[R] Re: How to Describe R to Finance People

ivo welch ivo.welch at yale.edu
Sat Jun 5 16:11:18 CEST 2004

well, it depends on who you call finance people.  i am a finance 
professor, and i use R for my own work these days.  two of my colleagues 
are using S on occasion, S being "close enough" IMHO.

how about students?  I am also writing an introductory finance text 
book, which is currently freely available from my website 
(http://welch.som.yale.edu/book/).  all the figures will eventually be 
done in R (at the moment, some are still in gnuplot), the book will say 
so, and i will provide the code for it.  the statistical analysis is 
done in R, but much of it is not shown (it is just an intro text book).  
hopefully, this will get more finance students asking "what is this 
program?  how can i use it? etc."

but R has also huge drawbacks.  most importantly, there is no good 
*current* textbook for an intro R user.  that is, not for the fancy 
statistical techniques, but lots about data manipulation, plots, linear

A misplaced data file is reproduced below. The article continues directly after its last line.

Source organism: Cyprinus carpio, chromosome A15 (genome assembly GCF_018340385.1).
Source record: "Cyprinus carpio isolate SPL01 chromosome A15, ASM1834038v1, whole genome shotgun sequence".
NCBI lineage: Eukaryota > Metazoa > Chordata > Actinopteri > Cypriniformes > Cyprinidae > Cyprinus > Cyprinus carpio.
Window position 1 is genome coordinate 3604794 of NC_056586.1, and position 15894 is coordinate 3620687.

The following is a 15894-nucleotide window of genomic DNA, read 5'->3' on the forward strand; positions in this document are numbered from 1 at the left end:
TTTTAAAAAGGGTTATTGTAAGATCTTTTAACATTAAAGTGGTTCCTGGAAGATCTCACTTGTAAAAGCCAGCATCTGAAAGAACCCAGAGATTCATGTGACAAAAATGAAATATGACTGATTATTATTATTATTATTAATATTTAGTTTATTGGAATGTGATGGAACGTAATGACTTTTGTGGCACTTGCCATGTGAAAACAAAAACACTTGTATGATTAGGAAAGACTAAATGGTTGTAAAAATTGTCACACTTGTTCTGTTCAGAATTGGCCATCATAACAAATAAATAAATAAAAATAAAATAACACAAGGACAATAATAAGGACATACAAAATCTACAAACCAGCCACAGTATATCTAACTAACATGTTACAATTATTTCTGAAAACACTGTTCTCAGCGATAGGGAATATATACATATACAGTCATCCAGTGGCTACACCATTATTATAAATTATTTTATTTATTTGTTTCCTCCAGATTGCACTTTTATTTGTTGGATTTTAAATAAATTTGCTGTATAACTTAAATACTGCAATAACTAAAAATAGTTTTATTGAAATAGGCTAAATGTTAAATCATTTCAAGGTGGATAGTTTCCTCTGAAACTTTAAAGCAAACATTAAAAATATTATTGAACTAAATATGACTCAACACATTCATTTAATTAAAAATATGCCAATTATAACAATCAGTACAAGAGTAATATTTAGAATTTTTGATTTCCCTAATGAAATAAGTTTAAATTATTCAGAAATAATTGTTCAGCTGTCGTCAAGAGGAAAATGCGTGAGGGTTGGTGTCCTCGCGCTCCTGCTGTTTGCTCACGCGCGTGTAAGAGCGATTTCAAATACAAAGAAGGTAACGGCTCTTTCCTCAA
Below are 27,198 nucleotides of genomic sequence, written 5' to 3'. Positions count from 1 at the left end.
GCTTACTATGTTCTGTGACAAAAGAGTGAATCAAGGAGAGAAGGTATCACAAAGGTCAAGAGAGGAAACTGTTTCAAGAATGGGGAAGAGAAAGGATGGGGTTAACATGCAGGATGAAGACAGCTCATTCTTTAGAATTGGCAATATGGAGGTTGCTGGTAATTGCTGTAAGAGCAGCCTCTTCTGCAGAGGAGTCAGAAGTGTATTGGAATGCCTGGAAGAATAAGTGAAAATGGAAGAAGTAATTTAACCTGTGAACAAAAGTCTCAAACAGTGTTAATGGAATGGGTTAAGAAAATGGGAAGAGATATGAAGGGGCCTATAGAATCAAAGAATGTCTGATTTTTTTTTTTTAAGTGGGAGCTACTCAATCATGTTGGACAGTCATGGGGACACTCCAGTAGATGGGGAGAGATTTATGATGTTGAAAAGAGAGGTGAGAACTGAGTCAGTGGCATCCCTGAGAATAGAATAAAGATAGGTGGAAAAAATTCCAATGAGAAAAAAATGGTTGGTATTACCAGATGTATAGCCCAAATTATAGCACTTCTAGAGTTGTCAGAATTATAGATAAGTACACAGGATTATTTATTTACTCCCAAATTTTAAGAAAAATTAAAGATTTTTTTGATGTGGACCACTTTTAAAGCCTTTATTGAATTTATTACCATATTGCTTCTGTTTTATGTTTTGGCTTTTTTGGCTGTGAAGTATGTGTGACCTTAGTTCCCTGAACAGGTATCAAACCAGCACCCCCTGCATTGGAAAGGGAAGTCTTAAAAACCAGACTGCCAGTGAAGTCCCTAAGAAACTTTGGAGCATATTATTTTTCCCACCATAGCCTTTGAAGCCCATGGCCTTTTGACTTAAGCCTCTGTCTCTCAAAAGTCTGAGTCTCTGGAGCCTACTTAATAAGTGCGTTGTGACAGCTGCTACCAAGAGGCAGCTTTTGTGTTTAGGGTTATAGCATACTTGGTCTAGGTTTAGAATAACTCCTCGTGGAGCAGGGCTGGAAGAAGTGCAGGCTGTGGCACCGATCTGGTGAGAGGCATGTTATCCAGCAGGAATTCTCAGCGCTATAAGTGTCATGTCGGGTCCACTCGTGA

regression, heteroskedasticity and related (white-like) corrections, 
programming, "cookbook" (ala perl cookbook---more about the simple 
stuff:  how to delete or insert a row, how to delete or insert a column, 
typical problems, especially when doing IO).  so, honestly, i cannot 
recommend R to my finance students right now.   this mailing 
list---wonderful as it is [though sometimes "grumpy"]---cannot be a 
substitute for such an intro R textbook.  i cannot ask 300 students to 
use it as their support hotline.  i am afraid that if R becomes more 
successful, this mailing list will be overwhelmed.  the 10-30 people in 
the know who donate their time to help here just cannot do it.   we 
definitely do need this R textbook.  and, though I love the first parts 
of Ripley&Venables, they want it to be a "stats book in R", not a book 
about R.  (witness brian ripley's annoyed reaction everytime i tried to 
suggest elaborations on the first part, or them writing another book.)

one more big problem:  the name "R".  I cannot easily specify to do a 
comprehensive google search on subject matter "insert and R".  A single 
letter like R just does not connect well with google.  this is of course 
steeped in too much history, but a name change would help---calling it 
some random 6-letter combination.


/ivo welch

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